Whitewater rafting is a fun and invigorating outdoor activity and a great way to enjoy the outdoors no matter what your ability or experience level. Anyone can try it, but there are certain rules and regulations related to safety that you must follow!

Take a look at these safety tips:

Always choose a licensed and professional rafting outfitter

This is a must! Ask questions while shopping for an outfitter – find out how long they have been in business under the current ownership, ask what government entity manages their outfitters permit and training practices, talk about the kind of training their guides have, etc.

Wear a life jacket and protective gear

Putting on a life jacket isn’t enough – it will only be able to save your life if it is worn correctly. All buckles must be clipped and the jacket should be fitted snug to your body. Basically, the jacket should be fitted so you can breathe, yet it can’t be pulled up over the head. Your guide should help you wear the jacket for a perfect fit. Wearing a helmet is necessary regardless of the level of rafting you are participating in.

Familiarize yourself with swimming techniques

When swimming in the river, whether you fall out or you jump in for fun, there are two methods.  The first is the “Down River Swimmers Position”.  This is on your back, nose and toes to the sky with your head up so you can see where you are going. Feet down stream with your knees slightly bent.  The feet and legs act as shock absorbers if you come in contact with a rock. The second swimmers position is becoming more popular and more excepted in rescue situations.  This position is on your stomach, pointing to where you wish to go, and then moving towards it. Swim until you are out of the river.  Again your guide will explain when it is best to use which swimming position. Never try to stand up in moving current!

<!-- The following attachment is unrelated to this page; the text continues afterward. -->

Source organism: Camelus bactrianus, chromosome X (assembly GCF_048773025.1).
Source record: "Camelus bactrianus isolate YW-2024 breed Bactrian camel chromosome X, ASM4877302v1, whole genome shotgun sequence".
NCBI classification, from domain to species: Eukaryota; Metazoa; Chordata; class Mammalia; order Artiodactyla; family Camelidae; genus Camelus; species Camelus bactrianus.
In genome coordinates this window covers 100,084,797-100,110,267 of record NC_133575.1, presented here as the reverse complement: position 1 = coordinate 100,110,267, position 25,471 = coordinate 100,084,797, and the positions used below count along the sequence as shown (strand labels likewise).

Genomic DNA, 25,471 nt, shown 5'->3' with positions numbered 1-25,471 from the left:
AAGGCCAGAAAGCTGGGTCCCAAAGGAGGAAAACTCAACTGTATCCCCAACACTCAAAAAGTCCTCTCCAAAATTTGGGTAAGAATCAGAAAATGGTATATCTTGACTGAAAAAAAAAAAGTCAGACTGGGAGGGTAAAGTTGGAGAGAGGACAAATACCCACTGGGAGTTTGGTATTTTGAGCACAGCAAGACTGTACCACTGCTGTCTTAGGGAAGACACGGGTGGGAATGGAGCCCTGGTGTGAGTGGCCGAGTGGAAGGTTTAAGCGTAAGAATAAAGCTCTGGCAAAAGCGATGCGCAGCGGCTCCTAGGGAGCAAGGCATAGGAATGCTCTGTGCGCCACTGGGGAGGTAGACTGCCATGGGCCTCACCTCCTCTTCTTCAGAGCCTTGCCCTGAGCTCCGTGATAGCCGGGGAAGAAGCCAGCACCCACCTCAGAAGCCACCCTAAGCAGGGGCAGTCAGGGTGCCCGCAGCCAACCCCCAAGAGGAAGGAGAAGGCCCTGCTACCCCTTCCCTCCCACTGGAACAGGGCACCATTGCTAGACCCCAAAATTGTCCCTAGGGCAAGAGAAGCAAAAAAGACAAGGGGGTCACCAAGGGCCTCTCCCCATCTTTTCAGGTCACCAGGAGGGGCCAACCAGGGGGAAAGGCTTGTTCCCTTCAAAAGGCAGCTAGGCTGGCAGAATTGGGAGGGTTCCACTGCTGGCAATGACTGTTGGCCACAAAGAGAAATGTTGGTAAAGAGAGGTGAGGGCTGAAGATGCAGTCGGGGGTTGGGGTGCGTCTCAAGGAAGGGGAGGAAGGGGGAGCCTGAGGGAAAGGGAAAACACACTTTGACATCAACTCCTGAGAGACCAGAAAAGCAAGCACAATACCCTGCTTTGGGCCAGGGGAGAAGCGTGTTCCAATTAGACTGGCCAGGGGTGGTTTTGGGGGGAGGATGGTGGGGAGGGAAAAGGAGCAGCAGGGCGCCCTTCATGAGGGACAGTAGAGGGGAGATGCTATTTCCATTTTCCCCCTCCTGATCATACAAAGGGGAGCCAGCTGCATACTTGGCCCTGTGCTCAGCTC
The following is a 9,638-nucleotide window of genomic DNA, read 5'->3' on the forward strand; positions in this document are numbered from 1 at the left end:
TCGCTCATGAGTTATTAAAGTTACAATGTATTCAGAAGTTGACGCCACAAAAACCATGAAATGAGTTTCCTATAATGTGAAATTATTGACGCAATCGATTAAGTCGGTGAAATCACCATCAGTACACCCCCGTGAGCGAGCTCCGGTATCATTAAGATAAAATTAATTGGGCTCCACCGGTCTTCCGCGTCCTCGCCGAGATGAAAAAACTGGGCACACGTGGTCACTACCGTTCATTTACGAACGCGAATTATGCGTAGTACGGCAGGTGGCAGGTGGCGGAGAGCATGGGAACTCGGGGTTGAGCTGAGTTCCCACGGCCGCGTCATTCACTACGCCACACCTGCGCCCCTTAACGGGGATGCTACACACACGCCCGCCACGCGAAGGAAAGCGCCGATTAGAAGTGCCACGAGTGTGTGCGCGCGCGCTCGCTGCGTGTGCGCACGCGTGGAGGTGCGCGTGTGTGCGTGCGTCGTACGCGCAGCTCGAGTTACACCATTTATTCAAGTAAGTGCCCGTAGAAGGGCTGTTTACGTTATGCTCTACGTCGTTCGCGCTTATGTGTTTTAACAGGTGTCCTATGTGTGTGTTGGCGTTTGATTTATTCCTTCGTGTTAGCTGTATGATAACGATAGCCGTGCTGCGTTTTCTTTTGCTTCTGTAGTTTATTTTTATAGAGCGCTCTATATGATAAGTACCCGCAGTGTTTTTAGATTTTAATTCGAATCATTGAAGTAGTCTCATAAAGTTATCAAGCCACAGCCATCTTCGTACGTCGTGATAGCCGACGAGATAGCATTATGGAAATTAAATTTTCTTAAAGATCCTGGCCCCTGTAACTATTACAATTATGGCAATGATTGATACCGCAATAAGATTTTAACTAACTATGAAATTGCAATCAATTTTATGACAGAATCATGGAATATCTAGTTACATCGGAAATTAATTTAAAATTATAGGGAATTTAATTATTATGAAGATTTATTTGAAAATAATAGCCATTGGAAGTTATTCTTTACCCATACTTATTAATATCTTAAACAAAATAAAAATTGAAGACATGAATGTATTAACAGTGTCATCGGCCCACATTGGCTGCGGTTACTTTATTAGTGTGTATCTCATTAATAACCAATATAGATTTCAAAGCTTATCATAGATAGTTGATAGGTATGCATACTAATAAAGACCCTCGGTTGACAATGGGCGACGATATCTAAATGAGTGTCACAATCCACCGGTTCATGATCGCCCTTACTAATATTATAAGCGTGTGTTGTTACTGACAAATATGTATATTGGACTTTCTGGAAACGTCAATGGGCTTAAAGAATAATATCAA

Make sure you hold the paddle properly

Holding the paddle in the right way can be a huge safety concern.  One hand should be at the base of the paddle on the shaft.  The other hand needs to be at the end of the shaft over the T-shaped grip.  This grip is made of hard plastic so it can give you back eyes and knock out some teeth too.  Keeping your hand over the grip will keep control of the paddle and cushion the blow if it should happen.  Ask your professional commercial guide for the correct technique.

Rest assured, your guide will give a thorough safety talk before the whitewater rafting trip, so listen to it carefully and ask questions if you don’t understand. They are happy to explain more than once and clarify any doubts. Read up on the safety aspects prior to the trip so you are well prepared. Remember, not to panic under any circumstances – it won’t be of any use; rely on your guide as they won’t let any harm come to you!